To say that marijuana stocks have had a bad go of things over the past 10-plus months would be a bit of an understatement. The vast majority of cannabis stocks have lost at least half of their value since hitting their yearly highs during the first quarter of 2019, with some even pushing to multiyear lows.
Why, you ask? Look no further than the growing pains that the cannabis industry is contending with. Canada has dealt with both supply shortages and bottlenecks, which is keeping legal-channel weed out of the hands of consumers, while a number of key U.S. states are struggling with the wide pricing gap between legal weed and black market pot created by high tax rates on legal cannabis.
These struggles have been particularly apparent for shareholders of Aurora Cannabis (NYSE:ACB), the most popular pot stock in the world. Shares of Aurora are down about 85% over the past 11 months, with well over $7 billion in market cap being wiped out over that period.
Say what? A Wall Street firm actually upgraded Aurora Cannabis?
Yet, according to one Wall Street firm, the short thesis on Aurora Cannabis isn't a recommended option at this point.
Before the opening bell on Friday, Feb. 14, MKM Partners' covering analyst Bill Kirk channeled a bit of Valentine's Day spirit and upgraded Aurora Cannabis to neutral from sell. However, he also lowered his firm's price target on the company from 2 Canadian dollars ($1.51) to CA$1.75 ($1.32), which actually represents 10% downside from when the research note was released by Kirk, and 16% downside from where Aurora ended the week.
Why upgrade the most popular pot stock? According to the note released by Kirk, it has everything to do with the near-term quarter for Aurora being "largely de-risked." Having recently reported its fiscal second-quarter operating results, Aurora called for flat to modest revenue growth and announced a number of debt covenant adjustments that pushed any immediate concerns about its liquidity a bit further down the road.
Of course, even with this upgrade, Kirk isn't convinced that the worst is behind Aurora Cannabis. In the released research note, Kirk is skeptical that the company will be profitable by the fiscal first quarter of 2021 (ended Sept. 30, 2020), and expects additional writedowns down the line.
Ignore this upgrade and steer clear of Aurora Cannabis
While it is true that Aurora Cannabis' revamped management team looks to (finally) be coming clean about the company's ugly balance sheet and is making a number of tough choices, including laying off 500 workers to reduce expenditures, this isn't a business that's deserving of your investment dollars.
For one, the company has already guided to the very real possibility of zero growth for the fiscal third quarter. That's highly disappointing for a company that's been a marijuana production leader for multiple quarters and is angling to produce a profit within the next three quarters after delivering its largest EBITDA loss in history in the fiscal second quarter. In other words, Aurora Cannabis has a poor track record of delivering on its earnings-based promises, so investors shouldn't exactly take management's word that Q1 2021 will yield positive EBITDA, or that Q3 2020 will even hit CA$65 million in sales, as noted in the company's outlook.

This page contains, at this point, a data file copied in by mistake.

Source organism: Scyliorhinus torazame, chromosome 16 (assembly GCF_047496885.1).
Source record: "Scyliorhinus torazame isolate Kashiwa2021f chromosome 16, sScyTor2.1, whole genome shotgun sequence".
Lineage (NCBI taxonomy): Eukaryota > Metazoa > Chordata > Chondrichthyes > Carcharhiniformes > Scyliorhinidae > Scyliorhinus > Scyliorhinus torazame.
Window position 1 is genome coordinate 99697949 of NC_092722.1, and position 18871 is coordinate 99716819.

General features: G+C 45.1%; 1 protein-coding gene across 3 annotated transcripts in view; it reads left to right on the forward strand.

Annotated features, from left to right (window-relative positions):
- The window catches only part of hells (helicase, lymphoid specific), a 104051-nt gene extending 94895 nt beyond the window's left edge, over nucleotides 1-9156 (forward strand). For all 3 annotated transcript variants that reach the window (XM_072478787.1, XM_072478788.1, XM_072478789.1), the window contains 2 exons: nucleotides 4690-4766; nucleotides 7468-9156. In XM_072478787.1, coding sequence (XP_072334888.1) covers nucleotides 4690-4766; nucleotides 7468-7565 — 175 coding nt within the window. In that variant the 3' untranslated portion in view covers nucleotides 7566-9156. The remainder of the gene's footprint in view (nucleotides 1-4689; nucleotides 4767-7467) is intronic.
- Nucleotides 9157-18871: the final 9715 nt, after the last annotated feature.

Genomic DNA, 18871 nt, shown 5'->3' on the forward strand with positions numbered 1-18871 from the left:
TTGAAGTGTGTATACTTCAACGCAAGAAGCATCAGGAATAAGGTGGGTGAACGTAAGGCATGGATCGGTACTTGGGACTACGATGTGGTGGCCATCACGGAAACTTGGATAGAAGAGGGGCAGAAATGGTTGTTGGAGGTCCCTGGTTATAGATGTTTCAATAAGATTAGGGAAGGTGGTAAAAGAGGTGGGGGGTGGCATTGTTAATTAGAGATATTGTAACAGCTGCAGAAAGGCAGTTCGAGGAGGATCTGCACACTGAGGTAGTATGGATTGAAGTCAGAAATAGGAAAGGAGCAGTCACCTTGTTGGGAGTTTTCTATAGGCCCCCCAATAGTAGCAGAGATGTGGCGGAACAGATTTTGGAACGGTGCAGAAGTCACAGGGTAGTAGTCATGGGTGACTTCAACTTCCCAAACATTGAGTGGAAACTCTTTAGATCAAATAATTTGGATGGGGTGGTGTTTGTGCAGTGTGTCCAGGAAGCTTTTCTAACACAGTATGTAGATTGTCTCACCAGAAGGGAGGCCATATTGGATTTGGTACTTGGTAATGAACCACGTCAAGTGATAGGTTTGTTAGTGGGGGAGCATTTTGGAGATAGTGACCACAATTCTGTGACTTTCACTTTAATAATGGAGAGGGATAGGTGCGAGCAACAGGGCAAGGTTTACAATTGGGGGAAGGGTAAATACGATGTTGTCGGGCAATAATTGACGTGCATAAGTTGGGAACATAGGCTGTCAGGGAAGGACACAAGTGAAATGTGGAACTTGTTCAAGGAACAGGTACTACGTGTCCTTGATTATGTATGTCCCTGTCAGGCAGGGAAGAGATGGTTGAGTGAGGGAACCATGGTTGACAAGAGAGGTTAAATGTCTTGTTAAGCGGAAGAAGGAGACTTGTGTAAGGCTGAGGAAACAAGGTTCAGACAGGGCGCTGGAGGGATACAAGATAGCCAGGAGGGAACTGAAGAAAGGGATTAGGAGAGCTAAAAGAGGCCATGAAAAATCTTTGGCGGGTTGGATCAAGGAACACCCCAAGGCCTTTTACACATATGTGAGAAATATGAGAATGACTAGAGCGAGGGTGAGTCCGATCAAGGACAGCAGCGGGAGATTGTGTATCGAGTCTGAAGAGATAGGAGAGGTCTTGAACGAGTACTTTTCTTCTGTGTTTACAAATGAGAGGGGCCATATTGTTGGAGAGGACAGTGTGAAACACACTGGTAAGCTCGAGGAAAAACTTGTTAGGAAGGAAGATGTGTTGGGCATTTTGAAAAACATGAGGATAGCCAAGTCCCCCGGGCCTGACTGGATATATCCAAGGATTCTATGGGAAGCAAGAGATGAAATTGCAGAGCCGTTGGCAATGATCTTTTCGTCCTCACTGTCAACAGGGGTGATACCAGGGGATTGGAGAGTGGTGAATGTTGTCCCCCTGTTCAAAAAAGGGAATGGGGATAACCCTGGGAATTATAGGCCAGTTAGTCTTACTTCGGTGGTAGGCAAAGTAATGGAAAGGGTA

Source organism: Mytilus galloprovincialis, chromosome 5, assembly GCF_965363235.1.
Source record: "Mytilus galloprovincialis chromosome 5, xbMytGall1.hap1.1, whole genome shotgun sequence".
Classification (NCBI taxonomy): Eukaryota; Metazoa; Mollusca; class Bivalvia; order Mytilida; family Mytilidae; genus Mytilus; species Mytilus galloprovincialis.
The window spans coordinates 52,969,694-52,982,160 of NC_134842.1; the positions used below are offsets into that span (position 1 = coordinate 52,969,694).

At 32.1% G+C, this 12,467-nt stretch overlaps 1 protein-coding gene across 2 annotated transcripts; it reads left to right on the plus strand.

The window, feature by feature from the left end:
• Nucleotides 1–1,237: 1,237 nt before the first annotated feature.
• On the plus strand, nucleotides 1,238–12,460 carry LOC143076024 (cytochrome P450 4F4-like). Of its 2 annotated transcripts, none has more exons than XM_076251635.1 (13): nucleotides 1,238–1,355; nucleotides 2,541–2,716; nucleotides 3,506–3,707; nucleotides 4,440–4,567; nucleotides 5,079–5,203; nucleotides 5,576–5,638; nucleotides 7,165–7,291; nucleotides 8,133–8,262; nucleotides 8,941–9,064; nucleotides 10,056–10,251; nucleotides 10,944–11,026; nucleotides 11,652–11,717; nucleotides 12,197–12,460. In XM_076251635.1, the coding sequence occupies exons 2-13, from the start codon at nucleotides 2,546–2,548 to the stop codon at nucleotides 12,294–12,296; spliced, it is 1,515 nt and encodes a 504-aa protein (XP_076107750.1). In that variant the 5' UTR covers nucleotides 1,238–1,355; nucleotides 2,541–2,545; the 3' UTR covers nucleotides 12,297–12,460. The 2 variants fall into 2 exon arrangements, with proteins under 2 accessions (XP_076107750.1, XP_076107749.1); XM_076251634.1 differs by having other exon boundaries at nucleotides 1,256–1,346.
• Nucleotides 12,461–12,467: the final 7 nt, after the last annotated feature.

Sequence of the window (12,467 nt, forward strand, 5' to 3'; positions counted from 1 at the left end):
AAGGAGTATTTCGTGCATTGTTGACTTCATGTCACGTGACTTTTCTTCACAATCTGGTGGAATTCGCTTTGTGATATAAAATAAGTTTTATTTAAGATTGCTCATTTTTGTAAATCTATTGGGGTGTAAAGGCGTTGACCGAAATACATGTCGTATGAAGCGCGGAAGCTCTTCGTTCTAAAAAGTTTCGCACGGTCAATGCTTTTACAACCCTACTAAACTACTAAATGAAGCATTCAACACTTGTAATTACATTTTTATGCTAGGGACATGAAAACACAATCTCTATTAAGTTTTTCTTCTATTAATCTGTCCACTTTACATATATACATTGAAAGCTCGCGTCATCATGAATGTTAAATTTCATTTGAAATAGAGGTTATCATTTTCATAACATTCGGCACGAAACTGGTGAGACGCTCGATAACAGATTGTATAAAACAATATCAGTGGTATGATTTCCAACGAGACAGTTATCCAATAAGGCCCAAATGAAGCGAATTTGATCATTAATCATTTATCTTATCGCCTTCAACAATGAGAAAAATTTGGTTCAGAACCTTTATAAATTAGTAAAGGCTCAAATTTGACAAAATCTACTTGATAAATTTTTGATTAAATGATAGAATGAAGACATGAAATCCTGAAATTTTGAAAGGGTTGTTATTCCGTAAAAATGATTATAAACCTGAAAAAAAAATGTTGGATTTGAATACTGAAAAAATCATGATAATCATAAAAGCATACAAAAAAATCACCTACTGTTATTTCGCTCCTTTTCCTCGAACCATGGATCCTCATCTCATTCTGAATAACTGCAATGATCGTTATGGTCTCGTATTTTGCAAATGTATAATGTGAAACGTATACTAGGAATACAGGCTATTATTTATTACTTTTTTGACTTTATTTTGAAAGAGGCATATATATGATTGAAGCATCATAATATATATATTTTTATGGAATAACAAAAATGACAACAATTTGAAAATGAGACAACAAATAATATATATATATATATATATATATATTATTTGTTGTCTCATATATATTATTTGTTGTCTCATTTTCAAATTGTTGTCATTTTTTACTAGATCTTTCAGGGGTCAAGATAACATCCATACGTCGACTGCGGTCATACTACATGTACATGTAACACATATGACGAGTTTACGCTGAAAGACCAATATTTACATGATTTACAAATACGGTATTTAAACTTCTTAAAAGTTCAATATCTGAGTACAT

I also firmly believe that Kirk is correct in believing that additional writedowns are warranted. While I wasn't surprised to see Aurora take a CA$762.2 million writedown on its goodwill, what did shock me is that a good chunk of its impairment was tied to its overseas assets and not its MedReleaf acquisition. It's my belief that the MedReleaf deal will go down as the worst deal in marijuana history, with Aurora paying CA$2.64 billion for two facilities (Markham and Bradford) that can produce a combined 35,000 kilos of weed per year. The Exeter greenhouse, which when retrofitted was expected to produce 105,000 kilos per year, is now for sale by Aurora for just CA$17 million. Thus, Aurora paid CA$2.64 billion for 35,000 kilos of output and MedReleaf's brands. There's no doubt in my mind that much of this CA$2.64 billion won't be recouped and will lead to a future writedown.
Although the bulk of Aurora's debt repayment isn't due until 2024, financing also remains a major concern. In spite of removing its EBITDA ratio covenants, the need to generate positive EBITDA by Q1 2021 to satisfy the newly revised covenants looks to be far from a guarantee. Aurora is aiming for CA$40 million to CA$45 million in selling, general and administrative (SG&A) expenses by Q4 2020 after just producing CA$99.9 million in SG&A expenses in Q2 2020, which included higher salaries and benefits for certain employees. Transformations don't happen overnight, especially in such a nascent industry.
As one last note, Aurora Cannabis is still going to have to contend with issues that are beyond its control. In Ontario, for example, regulators are now vetting dispensary license applications traditionally, as opposed to using a lottery system. But we're still a few months from seeing a rush of new store openings in Canada's most populous province. It's going to take time before enough retail outlets exist to relieve supply bottlenecks in the region, which means ongoing struggles for Aurora Cannabis and its peers.
As I stated when the year began, Aurora Cannabis remains a marijuana stock to avoid like the plague in 2020.